First off, rehabbing animals is NOT our job. Let me explain. Helping animals is what we do, but nobody pays us to do this. We actually pay for the privilege to help animals. We pay for the permits, food, medical supplies, heating, electricity, water, etc… Saying it’s a job would mean that somebody pays us to do this. There is no reimbursement from the state or feds for what we do. In fact, most rehabbers work a regular job besides rehabbing so that they can continue to rehab animals.
Second, we operate out of our home. Most rehabbers do. We can not afford a big rehab center. Wish we could. Most places that do have had said centers donated to them to operate out of. Operating out of ones home when it comes to caring for sick, injured, and orphaned wildlife has it’s own unique set of challenges.
So to summarize, we operate off of our own back pockets, in kind donations, and sometimes we find small grants and other small projects such as education events to help offset costs.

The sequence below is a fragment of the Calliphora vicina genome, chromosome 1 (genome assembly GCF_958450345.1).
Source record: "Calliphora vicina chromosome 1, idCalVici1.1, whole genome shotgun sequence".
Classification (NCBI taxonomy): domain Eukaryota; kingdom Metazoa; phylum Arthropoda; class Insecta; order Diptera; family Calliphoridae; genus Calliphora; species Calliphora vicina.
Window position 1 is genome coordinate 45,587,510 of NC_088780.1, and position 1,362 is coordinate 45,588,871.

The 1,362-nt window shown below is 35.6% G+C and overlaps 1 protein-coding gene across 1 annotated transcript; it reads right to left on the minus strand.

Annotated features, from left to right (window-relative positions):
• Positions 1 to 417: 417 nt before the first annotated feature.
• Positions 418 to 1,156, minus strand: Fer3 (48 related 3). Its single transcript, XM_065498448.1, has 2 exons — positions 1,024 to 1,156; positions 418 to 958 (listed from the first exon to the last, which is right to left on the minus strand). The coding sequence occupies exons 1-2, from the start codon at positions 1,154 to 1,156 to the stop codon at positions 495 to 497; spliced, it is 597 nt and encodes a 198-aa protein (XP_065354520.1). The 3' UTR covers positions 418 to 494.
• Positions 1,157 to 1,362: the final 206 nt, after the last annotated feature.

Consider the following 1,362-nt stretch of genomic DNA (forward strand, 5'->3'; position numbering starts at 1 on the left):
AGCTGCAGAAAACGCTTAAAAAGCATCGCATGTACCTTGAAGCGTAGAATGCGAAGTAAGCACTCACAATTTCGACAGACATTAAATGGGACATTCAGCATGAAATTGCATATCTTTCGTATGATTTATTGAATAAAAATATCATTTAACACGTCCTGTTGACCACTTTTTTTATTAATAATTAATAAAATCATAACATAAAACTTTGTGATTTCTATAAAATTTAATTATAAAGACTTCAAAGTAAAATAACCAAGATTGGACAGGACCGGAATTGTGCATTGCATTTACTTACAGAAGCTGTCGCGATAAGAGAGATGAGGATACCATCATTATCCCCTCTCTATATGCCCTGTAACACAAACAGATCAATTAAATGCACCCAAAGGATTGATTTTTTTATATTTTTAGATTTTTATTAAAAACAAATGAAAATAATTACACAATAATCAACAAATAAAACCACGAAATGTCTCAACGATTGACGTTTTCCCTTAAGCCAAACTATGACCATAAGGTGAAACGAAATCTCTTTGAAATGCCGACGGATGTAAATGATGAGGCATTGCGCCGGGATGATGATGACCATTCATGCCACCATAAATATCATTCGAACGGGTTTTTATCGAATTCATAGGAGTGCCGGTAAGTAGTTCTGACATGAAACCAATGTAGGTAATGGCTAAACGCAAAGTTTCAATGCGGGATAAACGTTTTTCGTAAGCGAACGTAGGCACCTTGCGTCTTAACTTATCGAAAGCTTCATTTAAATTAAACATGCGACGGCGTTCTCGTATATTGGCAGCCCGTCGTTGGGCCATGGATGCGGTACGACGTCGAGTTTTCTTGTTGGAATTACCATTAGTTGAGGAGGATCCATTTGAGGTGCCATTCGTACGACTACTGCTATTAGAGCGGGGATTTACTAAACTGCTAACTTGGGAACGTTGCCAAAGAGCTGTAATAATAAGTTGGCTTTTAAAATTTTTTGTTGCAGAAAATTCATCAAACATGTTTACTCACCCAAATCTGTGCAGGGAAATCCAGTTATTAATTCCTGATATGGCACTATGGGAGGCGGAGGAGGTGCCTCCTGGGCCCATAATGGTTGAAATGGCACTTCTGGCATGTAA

So next time you call a rehabber and demand they come out to save an animal because “it’s their job”, please remember it’s not a job. It’s a passion to help animals in need due to human interactions. Don’t get mad at the rehabber and start yelling at them about how horrible of a person they are because they can not stop either working a job, helping somebody else with an injured animal, or caring for the animals already in their possession, to come and pick up an injured animal right in front of you.

Scentsy Fundraiser

Scentsy Fundraiser

There are still 8 days left to order Scentsy in support of NEWRR!

You can get your significant other an awesome Valentine’s Day gift AND contribute to the wildlife rescue cause, all at the same time!

20% of your order goes directly to NEWRR AND for every $25 you spend, your name will be entered into a drawing for a free bar!

To order, use this link:
https://meagangray.scentsy.us/party/10299994

Bug Fest 2018

Bug Fest 2018

We had so much fun last year, we can’t wait to do it again! There’s even more fun and free stuff to do, too! Besides getting to know our amazing animals and winning educational prizes, you can now enter our Exotic Pet Show or Bug Costume Contest courtesy of Texas Discovery Gardens at Fair Park and Krave! (entry forms in the Discussions) Plus, we’ll have a Live Butterfly Release sponsored by Mad Science Shop!